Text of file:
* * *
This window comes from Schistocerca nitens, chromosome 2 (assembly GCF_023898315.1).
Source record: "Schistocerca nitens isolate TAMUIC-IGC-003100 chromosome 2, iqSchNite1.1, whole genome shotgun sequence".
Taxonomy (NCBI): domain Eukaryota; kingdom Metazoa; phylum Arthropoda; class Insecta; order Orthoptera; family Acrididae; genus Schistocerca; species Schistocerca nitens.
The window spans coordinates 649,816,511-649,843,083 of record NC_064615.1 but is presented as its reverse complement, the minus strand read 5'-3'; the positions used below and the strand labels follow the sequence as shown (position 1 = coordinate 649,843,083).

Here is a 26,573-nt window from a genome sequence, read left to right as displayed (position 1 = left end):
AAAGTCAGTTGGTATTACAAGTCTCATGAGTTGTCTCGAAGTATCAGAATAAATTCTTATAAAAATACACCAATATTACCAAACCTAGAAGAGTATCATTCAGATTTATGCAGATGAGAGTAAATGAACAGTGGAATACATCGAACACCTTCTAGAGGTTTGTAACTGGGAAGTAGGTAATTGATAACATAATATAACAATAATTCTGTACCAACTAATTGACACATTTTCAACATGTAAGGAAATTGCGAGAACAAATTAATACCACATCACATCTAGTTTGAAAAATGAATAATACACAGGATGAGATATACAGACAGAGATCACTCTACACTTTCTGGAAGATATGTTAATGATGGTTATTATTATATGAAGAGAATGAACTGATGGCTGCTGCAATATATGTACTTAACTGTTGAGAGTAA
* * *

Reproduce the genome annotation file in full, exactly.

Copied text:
This window comes from Schistocerca nitens, chromosome 2 (assembly GCF_023898315.1).
Source record: "Schistocerca nitens isolate TAMUIC-IGC-003100 chromosome 2, iqSchNite1.1, whole genome shotgun sequence".
Taxonomy (NCBI): domain Eukaryota; kingdom Metazoa; phylum Arthropoda; class Insecta; order Orthoptera; family Acrididae; genus Schistocerca; species Schistocerca nitens.
The window spans coordinates 649,816,511-649,843,083 of record NC_064615.1 but is presented as its reverse complement, the minus strand read 5'-3'; the positions used below and the strand labels follow the sequence as shown (position 1 = coordinate 649,843,083).

Here is a 26,573-nt window from a genome sequence, read left to right as displayed (position 1 = left end):
AAAGTCAGTTGGTATTACAAGTCTCATGAGTTGTCTCGAAGTATCAGAATAAATTCTTATAAAAATACACCAATATTACCAAACCTAGAAGAGTATCATTCAGATTTATGCAGATGAGAGTAAATGAACAGTGGAATACATCGAACACCTTCTAGAGGTTTGTAACTGGGAAGTAGGTAATTGATAACATAATATAACAATAATTCTGTACCAACTAATTGACACATTTTCAACATGTAAGGAAATTGCGAGAACAAATTAATACCACATCACATCTAGTTTGAAAAATGAATAATACACAGGATGAGATATACAGACAGAGATCACTCTACACTTTCTGGAAGATATGTTAATGATGGTTATTATTATATGAAGAGAATGAACTGATGGCTGCTGCAATATATGTACTTAACTGTTGAGAGTAA